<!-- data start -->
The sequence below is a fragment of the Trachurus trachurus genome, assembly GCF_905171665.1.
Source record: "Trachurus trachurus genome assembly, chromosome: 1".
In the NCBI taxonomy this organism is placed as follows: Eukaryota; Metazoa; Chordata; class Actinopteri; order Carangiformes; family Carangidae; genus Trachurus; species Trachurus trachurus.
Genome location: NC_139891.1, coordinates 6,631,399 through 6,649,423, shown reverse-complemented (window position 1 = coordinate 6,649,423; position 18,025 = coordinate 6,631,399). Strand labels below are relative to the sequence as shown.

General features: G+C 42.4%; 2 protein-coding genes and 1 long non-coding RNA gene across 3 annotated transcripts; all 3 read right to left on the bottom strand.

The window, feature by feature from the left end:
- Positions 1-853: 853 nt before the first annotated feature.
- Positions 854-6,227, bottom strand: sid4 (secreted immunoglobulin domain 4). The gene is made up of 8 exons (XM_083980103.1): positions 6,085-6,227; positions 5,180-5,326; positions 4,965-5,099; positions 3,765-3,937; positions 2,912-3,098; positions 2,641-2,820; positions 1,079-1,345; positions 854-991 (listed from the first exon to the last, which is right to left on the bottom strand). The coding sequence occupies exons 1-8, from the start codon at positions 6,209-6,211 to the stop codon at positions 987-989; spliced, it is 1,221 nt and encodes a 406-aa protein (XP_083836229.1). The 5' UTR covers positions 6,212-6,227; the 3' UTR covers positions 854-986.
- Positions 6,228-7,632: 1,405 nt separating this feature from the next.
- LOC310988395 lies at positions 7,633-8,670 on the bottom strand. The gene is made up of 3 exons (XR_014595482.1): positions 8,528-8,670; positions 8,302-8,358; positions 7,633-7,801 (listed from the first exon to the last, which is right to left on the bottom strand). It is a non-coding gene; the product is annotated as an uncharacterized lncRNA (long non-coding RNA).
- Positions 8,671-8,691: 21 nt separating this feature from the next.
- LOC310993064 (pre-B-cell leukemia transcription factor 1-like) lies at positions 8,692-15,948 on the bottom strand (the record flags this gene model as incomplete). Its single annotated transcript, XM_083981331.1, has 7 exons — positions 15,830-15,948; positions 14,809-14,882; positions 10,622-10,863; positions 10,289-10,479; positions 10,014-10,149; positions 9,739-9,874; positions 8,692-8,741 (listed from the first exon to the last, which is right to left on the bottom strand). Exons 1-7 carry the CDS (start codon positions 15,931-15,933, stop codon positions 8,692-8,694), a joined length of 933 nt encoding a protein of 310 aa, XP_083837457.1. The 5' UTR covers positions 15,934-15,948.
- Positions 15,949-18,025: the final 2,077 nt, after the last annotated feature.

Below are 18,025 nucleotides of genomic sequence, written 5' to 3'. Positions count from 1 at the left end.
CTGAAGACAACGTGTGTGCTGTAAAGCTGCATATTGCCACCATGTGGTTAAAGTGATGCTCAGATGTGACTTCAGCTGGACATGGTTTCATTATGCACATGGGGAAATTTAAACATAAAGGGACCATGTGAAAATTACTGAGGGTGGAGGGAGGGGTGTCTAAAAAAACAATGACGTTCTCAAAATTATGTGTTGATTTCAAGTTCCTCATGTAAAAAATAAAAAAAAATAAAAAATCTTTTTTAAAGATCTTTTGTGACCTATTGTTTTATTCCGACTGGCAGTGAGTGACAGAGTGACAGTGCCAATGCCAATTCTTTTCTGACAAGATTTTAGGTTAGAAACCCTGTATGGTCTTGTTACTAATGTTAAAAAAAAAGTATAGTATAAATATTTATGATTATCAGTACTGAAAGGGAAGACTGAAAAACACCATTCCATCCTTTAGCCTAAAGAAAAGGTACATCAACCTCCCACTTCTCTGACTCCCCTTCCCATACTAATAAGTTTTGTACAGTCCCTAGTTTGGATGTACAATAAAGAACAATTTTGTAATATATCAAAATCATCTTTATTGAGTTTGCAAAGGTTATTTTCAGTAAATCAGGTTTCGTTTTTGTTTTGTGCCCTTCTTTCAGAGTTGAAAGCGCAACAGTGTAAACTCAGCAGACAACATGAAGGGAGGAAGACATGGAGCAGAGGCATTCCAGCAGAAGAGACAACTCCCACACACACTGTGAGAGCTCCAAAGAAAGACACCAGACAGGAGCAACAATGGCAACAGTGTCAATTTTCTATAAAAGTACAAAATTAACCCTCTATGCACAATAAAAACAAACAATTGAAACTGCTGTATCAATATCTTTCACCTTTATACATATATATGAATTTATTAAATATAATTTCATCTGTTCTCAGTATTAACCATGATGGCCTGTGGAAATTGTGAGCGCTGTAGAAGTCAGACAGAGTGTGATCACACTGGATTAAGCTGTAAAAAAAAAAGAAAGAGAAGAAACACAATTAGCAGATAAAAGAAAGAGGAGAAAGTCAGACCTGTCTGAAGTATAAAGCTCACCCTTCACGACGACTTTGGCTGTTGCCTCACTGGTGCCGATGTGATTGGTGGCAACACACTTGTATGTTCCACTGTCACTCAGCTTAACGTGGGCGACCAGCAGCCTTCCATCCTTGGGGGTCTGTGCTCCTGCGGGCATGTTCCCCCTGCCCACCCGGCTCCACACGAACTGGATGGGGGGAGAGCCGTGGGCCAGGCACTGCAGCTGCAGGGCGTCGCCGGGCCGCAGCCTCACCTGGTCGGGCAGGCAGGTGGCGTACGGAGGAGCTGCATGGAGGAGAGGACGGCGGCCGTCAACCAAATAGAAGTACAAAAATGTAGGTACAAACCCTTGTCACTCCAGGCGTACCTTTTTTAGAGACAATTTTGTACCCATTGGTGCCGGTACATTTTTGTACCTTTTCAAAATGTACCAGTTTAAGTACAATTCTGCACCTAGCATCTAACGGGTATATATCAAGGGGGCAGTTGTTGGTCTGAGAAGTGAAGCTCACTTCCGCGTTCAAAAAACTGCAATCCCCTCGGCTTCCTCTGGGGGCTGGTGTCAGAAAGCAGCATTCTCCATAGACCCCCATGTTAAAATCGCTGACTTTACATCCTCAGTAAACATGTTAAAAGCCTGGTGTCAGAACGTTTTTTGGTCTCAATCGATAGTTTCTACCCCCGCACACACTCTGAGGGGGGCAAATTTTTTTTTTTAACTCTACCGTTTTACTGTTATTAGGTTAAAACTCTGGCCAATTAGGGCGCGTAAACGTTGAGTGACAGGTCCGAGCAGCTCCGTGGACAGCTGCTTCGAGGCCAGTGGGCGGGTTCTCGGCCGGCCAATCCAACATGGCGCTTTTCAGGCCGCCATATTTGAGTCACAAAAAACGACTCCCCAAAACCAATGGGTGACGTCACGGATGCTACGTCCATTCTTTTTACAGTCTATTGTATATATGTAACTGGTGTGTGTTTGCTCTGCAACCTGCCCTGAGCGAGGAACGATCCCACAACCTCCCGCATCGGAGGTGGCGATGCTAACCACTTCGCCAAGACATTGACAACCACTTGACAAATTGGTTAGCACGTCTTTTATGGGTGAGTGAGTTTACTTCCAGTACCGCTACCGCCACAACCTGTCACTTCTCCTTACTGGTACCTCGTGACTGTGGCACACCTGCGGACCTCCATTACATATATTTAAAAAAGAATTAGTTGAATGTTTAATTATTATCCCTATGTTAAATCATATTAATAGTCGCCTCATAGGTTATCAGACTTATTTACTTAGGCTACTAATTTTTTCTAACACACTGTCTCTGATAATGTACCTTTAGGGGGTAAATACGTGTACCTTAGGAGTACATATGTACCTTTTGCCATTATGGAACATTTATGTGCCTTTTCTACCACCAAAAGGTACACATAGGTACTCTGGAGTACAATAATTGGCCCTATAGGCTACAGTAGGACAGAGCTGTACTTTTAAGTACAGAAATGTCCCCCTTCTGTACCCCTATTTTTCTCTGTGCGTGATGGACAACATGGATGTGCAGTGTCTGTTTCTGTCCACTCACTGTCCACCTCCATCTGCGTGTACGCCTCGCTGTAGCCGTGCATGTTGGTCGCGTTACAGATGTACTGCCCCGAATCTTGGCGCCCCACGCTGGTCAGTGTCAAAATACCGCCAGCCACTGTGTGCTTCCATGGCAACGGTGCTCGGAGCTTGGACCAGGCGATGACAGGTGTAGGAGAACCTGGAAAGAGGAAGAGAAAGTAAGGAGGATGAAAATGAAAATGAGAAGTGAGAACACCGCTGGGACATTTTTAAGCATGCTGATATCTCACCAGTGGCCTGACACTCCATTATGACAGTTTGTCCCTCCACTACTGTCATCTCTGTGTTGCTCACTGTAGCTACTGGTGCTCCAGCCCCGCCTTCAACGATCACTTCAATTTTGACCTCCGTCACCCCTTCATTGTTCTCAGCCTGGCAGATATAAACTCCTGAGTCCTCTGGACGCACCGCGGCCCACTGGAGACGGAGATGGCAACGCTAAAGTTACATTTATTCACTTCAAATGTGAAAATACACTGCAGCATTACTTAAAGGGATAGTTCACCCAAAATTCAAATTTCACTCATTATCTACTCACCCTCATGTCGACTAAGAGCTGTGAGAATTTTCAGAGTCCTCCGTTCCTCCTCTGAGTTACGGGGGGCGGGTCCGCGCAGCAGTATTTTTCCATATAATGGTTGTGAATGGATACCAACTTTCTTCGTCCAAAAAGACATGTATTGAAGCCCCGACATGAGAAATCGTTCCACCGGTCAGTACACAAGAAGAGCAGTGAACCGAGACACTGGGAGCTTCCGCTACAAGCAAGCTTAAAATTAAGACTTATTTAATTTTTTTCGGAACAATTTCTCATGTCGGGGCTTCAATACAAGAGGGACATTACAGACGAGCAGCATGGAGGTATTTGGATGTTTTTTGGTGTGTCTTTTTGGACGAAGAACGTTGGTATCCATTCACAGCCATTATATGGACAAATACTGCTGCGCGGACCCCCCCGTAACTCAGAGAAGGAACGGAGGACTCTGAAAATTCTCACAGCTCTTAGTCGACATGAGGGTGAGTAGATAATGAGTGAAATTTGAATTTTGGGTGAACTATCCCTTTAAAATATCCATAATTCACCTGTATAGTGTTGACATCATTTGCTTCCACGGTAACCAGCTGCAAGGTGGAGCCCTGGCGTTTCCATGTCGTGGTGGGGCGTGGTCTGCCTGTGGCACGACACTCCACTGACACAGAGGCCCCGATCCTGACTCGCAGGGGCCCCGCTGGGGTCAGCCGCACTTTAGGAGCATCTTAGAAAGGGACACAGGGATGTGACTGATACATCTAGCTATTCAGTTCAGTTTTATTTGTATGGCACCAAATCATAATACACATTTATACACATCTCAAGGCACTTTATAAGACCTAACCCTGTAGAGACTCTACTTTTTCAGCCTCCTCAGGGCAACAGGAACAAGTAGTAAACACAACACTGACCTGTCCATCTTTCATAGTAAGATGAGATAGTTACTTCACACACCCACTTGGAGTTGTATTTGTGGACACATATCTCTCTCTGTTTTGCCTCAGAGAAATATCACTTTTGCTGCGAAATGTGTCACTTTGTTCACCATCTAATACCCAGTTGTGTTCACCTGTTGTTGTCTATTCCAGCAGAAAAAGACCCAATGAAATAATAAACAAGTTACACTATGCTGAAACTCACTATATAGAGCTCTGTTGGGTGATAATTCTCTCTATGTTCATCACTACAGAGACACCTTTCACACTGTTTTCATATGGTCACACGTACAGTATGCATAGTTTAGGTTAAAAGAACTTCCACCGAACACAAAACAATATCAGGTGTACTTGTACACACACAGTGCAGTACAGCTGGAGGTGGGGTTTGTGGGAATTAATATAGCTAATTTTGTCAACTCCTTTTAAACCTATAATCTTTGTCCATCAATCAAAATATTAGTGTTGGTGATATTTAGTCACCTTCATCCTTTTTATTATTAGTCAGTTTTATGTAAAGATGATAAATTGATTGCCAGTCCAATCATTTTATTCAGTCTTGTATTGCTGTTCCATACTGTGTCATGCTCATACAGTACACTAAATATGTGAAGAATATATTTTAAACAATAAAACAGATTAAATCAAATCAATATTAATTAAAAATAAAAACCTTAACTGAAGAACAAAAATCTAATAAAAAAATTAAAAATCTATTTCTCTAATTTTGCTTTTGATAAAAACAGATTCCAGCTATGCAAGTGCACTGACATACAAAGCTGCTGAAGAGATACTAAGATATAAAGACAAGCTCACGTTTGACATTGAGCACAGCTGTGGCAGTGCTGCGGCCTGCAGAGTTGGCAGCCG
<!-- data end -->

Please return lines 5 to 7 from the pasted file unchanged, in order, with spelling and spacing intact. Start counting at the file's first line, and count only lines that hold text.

General features: G+C 42.4%; 2 protein-coding genes and 1 long non-coding RNA gene across 3 annotated transcripts; all 3 read right to left on the bottom strand.

The window, feature by feature from the left end:
- Positions 1-853: 853 nt before the first annotated feature.